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ICSID’s Caseload Is Up, but Disappointingly the Number of Female Appointments Is Down

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The International Centre for Settlement of Investment Disputes (“ICSID) recently published its bi-annual report on its caseload statistics. The report covers ICSID’s fiscal year from July 1, 2019 to June 30, 2020, and it includes data on ICSID cases going back to the first case in 1972. ICSID is devoted to resolving disputes between states and foreign investors under bilateral and multilateral agreements on investment protection, as well as host-state investment laws. The latest report shows an increase in the number of cases concluded but a disappointing decline in the number of female arbitrator appointments.

Record Number of Cases Concluded

ICSID concluded 68 cases in FY2020 – the highest annual number in ICSID history, surpassing the previous record of 59 cases concluded in FY2019. This record reflects the continued impact of ICSID’s efforts to shorten the duration of cases.  Outcomes amongst states and investors remain balanced.

  • Seventy-four percent of cases were decided by a final award from an arbitral tribunal. Tribunals partly or fully upheld investors’ claims in 47% of cases, dismissed investors’ claims in 35% of cases, declined claims for lack of jurisdiction in 12% of cases, and dismissed claims for manifest lack of legal merit in 6% of cases.
  • Twenty-six percent of cases were settled or discontinued by the parties before final award. Of these cases, 62.5% were settled at the request of both parties, 12.5% were discontinued at the request of one party, 12.5% had a settlement agreement embodied in an award at the parties’ request, and 12.5% were discontinued for lack of payment of the required advances.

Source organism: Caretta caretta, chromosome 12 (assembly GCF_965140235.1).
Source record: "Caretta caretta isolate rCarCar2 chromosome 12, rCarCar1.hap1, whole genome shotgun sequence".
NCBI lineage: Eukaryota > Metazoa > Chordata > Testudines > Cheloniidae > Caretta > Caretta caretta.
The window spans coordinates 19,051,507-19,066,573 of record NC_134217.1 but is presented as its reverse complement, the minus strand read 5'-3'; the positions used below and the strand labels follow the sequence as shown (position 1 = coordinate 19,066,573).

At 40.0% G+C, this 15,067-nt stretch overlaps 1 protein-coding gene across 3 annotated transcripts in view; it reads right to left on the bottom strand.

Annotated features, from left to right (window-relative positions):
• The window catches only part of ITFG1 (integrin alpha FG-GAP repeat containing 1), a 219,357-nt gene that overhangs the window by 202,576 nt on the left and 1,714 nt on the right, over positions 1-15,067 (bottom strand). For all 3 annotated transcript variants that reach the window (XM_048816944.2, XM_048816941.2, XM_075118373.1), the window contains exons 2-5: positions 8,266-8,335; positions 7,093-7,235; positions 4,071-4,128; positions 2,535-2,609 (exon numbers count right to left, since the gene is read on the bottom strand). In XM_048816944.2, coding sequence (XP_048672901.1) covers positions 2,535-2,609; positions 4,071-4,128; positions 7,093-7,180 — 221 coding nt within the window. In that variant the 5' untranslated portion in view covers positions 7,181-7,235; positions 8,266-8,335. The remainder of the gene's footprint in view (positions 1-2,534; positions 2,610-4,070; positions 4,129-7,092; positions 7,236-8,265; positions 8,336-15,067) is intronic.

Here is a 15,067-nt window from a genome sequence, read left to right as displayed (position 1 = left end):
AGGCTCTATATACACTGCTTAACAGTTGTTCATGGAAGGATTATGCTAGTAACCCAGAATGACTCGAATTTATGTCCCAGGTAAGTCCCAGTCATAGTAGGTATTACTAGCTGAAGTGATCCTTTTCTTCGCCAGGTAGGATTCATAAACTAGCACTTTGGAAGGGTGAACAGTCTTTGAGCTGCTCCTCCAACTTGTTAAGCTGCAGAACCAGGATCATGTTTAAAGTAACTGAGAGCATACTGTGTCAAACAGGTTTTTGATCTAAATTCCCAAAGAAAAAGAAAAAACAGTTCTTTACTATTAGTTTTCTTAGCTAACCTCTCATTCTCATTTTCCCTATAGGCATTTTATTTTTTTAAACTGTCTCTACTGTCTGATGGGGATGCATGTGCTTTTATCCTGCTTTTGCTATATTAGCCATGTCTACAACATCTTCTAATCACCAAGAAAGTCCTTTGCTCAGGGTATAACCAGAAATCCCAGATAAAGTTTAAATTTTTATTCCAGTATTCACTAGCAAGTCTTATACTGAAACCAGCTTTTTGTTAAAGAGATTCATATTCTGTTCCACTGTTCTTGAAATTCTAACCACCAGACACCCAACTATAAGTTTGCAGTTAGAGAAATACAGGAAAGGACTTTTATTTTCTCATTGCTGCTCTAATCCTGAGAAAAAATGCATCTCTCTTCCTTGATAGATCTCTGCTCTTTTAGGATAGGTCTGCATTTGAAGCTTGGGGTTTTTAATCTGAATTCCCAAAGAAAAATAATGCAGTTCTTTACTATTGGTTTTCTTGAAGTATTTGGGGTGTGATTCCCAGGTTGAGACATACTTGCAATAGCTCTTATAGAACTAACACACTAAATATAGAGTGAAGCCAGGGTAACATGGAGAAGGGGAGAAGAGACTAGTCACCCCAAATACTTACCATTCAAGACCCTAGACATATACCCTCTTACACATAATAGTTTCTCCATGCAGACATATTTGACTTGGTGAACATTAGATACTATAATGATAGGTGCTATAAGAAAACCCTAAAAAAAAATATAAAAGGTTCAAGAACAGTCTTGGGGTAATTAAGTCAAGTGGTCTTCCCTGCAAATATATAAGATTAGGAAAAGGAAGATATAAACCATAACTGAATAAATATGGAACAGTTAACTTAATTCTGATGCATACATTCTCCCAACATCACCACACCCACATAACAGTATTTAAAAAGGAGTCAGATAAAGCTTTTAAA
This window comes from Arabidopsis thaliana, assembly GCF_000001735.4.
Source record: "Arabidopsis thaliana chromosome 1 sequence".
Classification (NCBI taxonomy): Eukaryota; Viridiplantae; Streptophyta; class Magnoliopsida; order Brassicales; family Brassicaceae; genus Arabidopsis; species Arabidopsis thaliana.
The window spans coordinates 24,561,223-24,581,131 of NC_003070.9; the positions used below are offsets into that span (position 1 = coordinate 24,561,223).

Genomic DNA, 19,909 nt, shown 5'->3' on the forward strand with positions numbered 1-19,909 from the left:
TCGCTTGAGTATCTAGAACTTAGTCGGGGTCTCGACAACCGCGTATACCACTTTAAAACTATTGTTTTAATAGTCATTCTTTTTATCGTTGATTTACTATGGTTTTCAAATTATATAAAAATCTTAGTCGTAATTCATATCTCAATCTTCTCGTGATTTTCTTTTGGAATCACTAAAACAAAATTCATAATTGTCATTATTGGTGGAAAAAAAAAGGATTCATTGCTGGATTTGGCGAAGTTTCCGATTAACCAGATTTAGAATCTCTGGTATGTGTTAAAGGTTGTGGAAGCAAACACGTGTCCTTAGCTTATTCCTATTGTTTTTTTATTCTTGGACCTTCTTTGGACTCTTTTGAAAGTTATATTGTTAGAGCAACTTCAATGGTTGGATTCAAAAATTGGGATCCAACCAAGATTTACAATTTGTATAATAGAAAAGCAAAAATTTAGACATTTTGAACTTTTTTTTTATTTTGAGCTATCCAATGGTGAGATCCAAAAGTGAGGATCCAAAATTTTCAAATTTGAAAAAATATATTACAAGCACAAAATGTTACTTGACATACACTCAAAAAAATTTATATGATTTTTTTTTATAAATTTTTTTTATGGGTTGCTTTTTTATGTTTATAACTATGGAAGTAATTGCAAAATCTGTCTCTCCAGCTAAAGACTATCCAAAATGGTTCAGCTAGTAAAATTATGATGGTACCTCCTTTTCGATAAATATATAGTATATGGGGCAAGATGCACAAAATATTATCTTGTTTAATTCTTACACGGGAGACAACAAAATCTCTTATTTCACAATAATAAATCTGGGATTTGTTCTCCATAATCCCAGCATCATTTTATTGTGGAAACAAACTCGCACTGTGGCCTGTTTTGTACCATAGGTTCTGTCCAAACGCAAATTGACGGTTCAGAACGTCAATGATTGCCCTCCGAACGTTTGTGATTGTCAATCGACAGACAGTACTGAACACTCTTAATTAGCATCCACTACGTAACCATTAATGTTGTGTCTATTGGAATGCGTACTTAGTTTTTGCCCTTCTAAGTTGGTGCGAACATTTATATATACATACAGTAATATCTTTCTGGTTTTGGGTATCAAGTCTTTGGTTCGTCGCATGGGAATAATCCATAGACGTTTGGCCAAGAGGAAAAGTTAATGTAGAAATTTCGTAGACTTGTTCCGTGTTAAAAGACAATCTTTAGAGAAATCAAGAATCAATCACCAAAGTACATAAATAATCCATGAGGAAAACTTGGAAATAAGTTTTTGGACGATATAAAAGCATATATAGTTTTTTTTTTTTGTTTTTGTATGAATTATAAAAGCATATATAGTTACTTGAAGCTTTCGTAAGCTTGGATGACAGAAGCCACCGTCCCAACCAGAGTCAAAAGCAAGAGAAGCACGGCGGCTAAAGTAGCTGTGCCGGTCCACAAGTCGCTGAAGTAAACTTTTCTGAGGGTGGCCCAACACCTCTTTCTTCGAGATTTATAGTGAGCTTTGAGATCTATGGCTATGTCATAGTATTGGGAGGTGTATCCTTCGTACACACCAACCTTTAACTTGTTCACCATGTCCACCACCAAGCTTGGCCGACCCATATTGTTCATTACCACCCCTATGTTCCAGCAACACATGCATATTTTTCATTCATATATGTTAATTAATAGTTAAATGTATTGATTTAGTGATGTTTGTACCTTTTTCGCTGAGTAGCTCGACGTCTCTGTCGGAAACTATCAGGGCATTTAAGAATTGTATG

Year to year, demand continues to grow for ICSID’s services under other sets of arbitration rules, particularly those of the United Nations Commission on International Trade Law (“UNCITRAL”). In addition to administering UNCITRAL arbitrations, ICSID has also assisted with the organization of hearings in arbitration proceedings conducted under the auspices of the International Chamber of Commerce (ICC), the London Court of International Arbitration (LCIA), the Permanent Court of Arbitration (PCA), the Stockholm Chamber of Commerce (SCC), and other institutions. View our recent client alert on the ICC and its released case statistics for 2019 to compare trends.

In FY2020, ICSID registered 40 new cases. This is lower than the number of cases registered in each of the last four years (which, together, average 54). Indeed, in FY2019, ICSID registered its highest number of new cases (56).

ICSID provided services for a record 21 cases governed by non-ICSID rules in FY2020. In most of these cases, the ICSID Secretariat provided full administrative services and hearing facilities to the arbitrators and parties, similar to its role with cases under the ICSID Rules. The majority (16) of these cases were investor-State arbitrations under the UNCITRAL Rules.

As in previous years, the majority of ICSID cases (57%) were brought under bilateral investment treaties, 16% were brought under the Energy Charter Treaty and 11% were brought under investment contracts between the investor and the host state.

Decline in Appointments of Women Arbitrators

The nationalities, geographic origins, and gender of arbitrators, conciliators and ad hoc committee members appointed in ICSID cases are also presented in the report.